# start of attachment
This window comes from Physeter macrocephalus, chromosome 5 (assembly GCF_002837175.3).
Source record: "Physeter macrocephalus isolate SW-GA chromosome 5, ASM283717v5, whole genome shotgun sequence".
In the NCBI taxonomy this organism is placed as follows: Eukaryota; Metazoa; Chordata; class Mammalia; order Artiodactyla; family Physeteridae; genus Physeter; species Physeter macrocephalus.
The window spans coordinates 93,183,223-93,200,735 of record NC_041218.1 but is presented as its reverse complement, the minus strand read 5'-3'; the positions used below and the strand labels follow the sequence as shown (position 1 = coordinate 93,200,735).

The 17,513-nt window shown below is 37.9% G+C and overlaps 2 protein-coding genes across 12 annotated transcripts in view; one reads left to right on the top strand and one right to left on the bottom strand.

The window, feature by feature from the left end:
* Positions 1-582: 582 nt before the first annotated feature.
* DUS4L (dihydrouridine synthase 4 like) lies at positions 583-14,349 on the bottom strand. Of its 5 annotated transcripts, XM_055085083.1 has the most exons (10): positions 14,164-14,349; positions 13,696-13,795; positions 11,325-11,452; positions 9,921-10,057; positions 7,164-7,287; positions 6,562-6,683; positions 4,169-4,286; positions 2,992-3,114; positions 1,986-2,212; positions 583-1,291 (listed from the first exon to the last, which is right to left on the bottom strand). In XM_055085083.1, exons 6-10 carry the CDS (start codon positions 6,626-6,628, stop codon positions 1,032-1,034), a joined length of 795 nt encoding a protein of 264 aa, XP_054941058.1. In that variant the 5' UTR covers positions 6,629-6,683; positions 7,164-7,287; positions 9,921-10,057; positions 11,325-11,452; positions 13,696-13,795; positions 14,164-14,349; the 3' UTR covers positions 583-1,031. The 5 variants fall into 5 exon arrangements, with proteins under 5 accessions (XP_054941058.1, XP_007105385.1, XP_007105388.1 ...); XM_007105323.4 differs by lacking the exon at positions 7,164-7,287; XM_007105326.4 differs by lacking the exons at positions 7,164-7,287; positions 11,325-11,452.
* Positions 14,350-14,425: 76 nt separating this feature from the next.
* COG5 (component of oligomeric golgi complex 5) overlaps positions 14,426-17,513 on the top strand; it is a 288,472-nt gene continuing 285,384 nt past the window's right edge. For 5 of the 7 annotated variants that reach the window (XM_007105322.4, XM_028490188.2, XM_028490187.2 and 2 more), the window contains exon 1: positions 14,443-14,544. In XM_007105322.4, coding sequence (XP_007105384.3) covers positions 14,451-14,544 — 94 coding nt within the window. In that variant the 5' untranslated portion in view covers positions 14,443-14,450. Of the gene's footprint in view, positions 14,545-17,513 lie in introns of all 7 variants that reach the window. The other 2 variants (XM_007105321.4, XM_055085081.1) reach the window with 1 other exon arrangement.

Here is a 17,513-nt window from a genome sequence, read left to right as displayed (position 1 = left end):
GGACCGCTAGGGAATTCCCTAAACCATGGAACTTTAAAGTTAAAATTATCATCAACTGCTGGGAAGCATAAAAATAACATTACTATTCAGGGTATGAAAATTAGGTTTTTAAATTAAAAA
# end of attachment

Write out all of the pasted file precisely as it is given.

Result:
This window comes from Physeter macrocephalus, chromosome 5 (assembly GCF_002837175.3).
Source record: "Physeter macrocephalus isolate SW-GA chromosome 5, ASM283717v5, whole genome shotgun sequence".
In the NCBI taxonomy this organism is placed as follows: Eukaryota; Metazoa; Chordata; class Mammalia; order Artiodactyla; family Physeteridae; genus Physeter; species Physeter macrocephalus.
The window spans coordinates 93,183,223-93,200,735 of record NC_041218.1 but is presented as its reverse complement, the minus strand read 5'-3'; the positions used below and the strand labels follow the sequence as shown (position 1 = coordinate 93,200,735).

The 17,513-nt window shown below is 37.9% G+C and overlaps 2 protein-coding genes across 12 annotated transcripts in view; one reads left to right on the top strand and one right to left on the bottom strand.

The window, feature by feature from the left end:
* Positions 1-582: 582 nt before the first annotated feature.
* DUS4L (dihydrouridine synthase 4 like) lies at positions 583-14,349 on the bottom strand. Of its 5 annotated transcripts, XM_055085083.1 has the most exons (10): positions 14,164-14,349; positions 13,696-13,795; positions 11,325-11,452; positions 9,921-10,057; positions 7,164-7,287; positions 6,562-6,683; positions 4,169-4,286; positions 2,992-3,114; positions 1,986-2,212; positions 583-1,291 (listed from the first exon to the last, which is right to left on the bottom strand). In XM_055085083.1, exons 6-10 carry the CDS (start codon positions 6,626-6,628, stop codon positions 1,032-1,034), a joined length of 795 nt encoding a protein of 264 aa, XP_054941058.1. In that variant the 5' UTR covers positions 6,629-6,683; positions 7,164-7,287; positions 9,921-10,057; positions 11,325-11,452; positions 13,696-13,795; positions 14,164-14,349; the 3' UTR covers positions 583-1,031. The 5 variants fall into 5 exon arrangements, with proteins under 5 accessions (XP_054941058.1, XP_007105385.1, XP_007105388.1 ...); XM_007105323.4 differs by lacking the exon at positions 7,164-7,287; XM_007105326.4 differs by lacking the exons at positions 7,164-7,287; positions 11,325-11,452.
* Positions 14,350-14,425: 76 nt separating this feature from the next.
* COG5 (component of oligomeric golgi complex 5) overlaps positions 14,426-17,513 on the top strand; it is a 288,472-nt gene continuing 285,384 nt past the window's right edge. For 5 of the 7 annotated variants that reach the window (XM_007105322.4, XM_028490188.2, XM_028490187.2 and 2 more), the window contains exon 1: positions 14,443-14,544. In XM_007105322.4, coding sequence (XP_007105384.3) covers positions 14,451-14,544 — 94 coding nt within the window. In that variant the 5' untranslated portion in view covers positions 14,443-14,450. Of the gene's footprint in view, positions 14,545-17,513 lie in introns of all 7 variants that reach the window. The other 2 variants (XM_007105321.4, XM_055085081.1) reach the window with 1 other exon arrangement.

Here is a 17,513-nt window from a genome sequence, read left to right as displayed (position 1 = left end):
GGACCGCTAGGGAATTCCCTAAACCATGGAACTTTAAAGTTAAAATTATCATCAACTGCTGGGAAGCATAAAAATAACATTACTATTCAGGGTATGAAAATTAGGTTTTTAAATTAAAAA